That said, this can result in the first few weeks moving at a crawl. 358/2 Days makes the most out of its structure, for better and for worse. Roxas learning something new every day is a clever way of formatting the introduction, but this also negatively pertains to tutorials. No matter how it’s sliced, it’s going to take some time to get to a point where the game actually lets you experiment with the mechanics. Like Chain of Memories before it, Kingdom Hearts: 358/2 Days does not abide by the main series’ design conventions outside the core basics. Combat is similar to how it’s presented in Kingdom Hearts I and II, but beyond the many mechanical nuances at play, Days opts to introduce a successor to deck-building: the Panel System.
Panels functionally serve the same purpose as Cards did in Chain of Memories. While Roxas has access to a basic move set independent of Panels, there’s not much he can accomplish bare bones. Panels dictate not only which items and magic spells Roxas brings with him on a mission, but his level. Roxas does level up traditionally but levels can only be registered via Panels, otherwise, he remains at level 1 with level 1 stats. Although players will have access to three 5×8 sheets to place their Panels on when all is said and done, the majority of the game is spent working with a restricted sheet. Starting from Day 11, players will have access to a 15 slot panel sheet that they can customize. From there, almost every mission rewards a Slot Releaser which unlocks the next slot on sheet for use.
Naturally, placing Panels is seldom as simple as just dropping them onto a slot. Not all Panels are created equal, with some taking up multiple slots on the board and often in Tetromino-esque patterns. Any shape that isn’t a straight line or a 2×2 square will cause some issues with Panel placement early on. Roxas’ Level, Items, Magic, Weapon, Equipment, and Abilities are all directly tied to Panels. One Fire Panel means he can cast Fire once in a mission. Two Fire Panels mean he can cast it twice. MP as a mechanic has been completely removed, opting for a spell cast system similar to the Famicom Final Fantasy trilogy.
The only way to restore magic is by using an Item Panel like Ether. Unlike Magic Panels, however, Item Panels are exhausted once used. There’s a degree of forethought that goes into planning for a mission, more so than planning for a World in Chain of Memories. As the Panel System is the progression system, players can’t comfortably neglect it like they could deck building. It’s important to understand quickly how to arrange Panels on the grid, and which Panels are actually worth using. Each new Day calls for players to take their time and properly prepare Roxas for what’s to come. Well thought out Paneling will get players through the simpler missions, but past the halfway point, being mindful of which Panels Roxas is carrying into a mission becomes all the more important.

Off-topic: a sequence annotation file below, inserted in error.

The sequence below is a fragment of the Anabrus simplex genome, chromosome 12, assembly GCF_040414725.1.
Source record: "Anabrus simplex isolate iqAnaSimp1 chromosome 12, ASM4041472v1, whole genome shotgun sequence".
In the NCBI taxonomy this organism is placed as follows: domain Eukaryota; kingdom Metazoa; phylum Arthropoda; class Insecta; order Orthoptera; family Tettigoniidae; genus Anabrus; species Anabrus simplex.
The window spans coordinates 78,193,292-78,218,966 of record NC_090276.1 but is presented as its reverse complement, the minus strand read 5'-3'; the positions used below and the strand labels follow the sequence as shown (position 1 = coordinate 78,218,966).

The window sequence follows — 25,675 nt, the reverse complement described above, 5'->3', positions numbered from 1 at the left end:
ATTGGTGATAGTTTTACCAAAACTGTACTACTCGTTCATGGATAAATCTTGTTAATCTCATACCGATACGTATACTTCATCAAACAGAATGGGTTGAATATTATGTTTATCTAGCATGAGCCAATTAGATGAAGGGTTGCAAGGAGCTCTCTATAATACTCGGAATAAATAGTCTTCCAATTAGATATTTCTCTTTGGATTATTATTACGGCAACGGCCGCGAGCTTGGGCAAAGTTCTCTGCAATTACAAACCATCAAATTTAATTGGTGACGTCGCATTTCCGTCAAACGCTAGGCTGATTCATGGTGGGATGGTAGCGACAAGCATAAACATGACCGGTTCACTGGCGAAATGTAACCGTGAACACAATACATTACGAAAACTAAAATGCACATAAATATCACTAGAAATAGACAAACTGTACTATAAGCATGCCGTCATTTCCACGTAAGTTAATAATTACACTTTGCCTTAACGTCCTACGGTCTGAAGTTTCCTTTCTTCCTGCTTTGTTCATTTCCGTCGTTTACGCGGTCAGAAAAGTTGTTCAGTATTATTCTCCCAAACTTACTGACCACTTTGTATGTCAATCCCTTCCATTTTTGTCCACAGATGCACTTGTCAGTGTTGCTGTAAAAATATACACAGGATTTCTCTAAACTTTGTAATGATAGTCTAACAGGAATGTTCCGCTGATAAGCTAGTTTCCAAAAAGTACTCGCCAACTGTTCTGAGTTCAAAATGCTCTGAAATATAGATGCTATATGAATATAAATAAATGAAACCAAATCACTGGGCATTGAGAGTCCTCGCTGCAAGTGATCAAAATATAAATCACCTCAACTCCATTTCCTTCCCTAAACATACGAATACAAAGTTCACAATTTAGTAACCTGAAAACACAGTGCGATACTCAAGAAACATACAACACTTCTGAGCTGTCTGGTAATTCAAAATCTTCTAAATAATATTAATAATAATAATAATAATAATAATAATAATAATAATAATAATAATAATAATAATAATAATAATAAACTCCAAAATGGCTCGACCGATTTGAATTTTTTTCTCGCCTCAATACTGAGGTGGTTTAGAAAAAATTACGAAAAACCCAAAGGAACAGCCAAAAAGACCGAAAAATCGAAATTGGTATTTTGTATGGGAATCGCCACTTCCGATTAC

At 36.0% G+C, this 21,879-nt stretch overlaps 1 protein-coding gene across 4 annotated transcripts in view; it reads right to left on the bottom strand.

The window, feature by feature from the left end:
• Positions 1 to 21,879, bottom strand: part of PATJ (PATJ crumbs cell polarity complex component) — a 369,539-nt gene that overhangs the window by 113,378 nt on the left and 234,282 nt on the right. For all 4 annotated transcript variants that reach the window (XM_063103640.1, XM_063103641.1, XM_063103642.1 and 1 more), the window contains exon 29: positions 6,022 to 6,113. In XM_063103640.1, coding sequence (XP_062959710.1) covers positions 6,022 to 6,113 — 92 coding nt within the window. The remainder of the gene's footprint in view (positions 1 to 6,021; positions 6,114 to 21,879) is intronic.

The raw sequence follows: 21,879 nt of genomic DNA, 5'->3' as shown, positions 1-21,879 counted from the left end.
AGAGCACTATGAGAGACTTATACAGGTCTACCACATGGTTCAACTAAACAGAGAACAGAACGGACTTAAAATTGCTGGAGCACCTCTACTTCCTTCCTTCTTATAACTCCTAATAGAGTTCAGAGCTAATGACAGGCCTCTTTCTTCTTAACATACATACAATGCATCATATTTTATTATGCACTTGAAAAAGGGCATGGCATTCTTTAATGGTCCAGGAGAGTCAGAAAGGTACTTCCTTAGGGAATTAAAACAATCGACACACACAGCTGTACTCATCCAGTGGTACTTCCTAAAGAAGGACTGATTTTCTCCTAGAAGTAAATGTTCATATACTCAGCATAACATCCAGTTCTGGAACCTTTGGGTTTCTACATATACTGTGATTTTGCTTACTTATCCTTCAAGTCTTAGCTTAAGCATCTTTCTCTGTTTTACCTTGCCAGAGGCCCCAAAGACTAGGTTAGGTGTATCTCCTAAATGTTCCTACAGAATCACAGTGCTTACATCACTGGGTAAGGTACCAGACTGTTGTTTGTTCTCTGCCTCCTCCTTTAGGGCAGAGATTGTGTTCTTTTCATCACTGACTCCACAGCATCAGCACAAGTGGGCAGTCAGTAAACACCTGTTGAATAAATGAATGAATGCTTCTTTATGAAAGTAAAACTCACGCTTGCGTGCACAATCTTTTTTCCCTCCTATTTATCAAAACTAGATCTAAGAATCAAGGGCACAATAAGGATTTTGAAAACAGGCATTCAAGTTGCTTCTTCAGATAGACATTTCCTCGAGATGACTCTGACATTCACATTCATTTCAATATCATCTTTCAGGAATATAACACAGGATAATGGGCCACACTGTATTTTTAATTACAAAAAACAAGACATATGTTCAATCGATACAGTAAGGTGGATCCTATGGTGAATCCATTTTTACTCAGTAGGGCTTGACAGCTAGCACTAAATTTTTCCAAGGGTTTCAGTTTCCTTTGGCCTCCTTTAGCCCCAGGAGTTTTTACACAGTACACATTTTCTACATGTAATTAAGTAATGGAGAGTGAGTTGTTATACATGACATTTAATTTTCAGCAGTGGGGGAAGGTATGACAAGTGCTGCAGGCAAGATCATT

Not to say Kingdom Hearts: 358/2 Days is a particularly difficult game, but it can be tiring. Home to what must be the spongiest enemies in the franchise, virtually all endgame bosses will take several minutes to take down, something that can be hell on the thumbs when playing on real hardware. A bad setup can result in some missions eating up more time than necessary, to say nothing of how weak the Keyblade can feel at times. But the truth of the matter is that Days’ combat has more depth than it looks. It’s treating the game’s action like Kingdom Hearts I or II that’ll give audiences a hard time more than anything. Roxas controls ever so slightly different from Sora. He doesn’t move as fluid, his combos don’t have that same weight, and KHII’s Reaction Commands are notably (but understandably) absent.
At the same time, it’s not as if Roxas is hurting for skills. He can inherently do less, especially early on, but Roxas consistently gains a number of abilities over the course of the game. The Panel System means players will be unlocking one new slot per day, making each mission an opportunity to experiment with Roxas’ many other Panels. There’s no good reason to settle on a single layout when the core design incentivizes and outright encourages you to play with Roxas’ Panels whenever possible. Approaching Paneling with the intent of making the most out of every mission also leads to a more satisfying experience on a whole.
Weapon Panels offer the most tangible variety in-game. Always taking up at least 2 slots with the largest one taking up 6, Weapon Panels change everything about Roxas’ Keyblade. From how they look, to how much damage they do, to how they control, Days has some of the most unique Keyblades in the series. The Skill Gear prioritizes ground combos, the Ominous Gear gives Roxas a wider reach, and the Rage Gear allows for incredibly long combos regardless of where Roxas is attacking from.
To make sure combat is more than just button mashing, Y-Combos add an important element of depth to the action. Spread across 15 weapons, Roxas’ 16 different Y-Combos are dictated by whicher Keyblade he has equipped. Twilight Blaze’s Y-Combo, for instance, is triggered by initiating a ground combo and then pressing Y at the third strike. Roxas will then launch the enemy into the air before stabbing them back down to the ground. A quick player can actually take advantage of these combos to chain lesser enemies into quick deaths.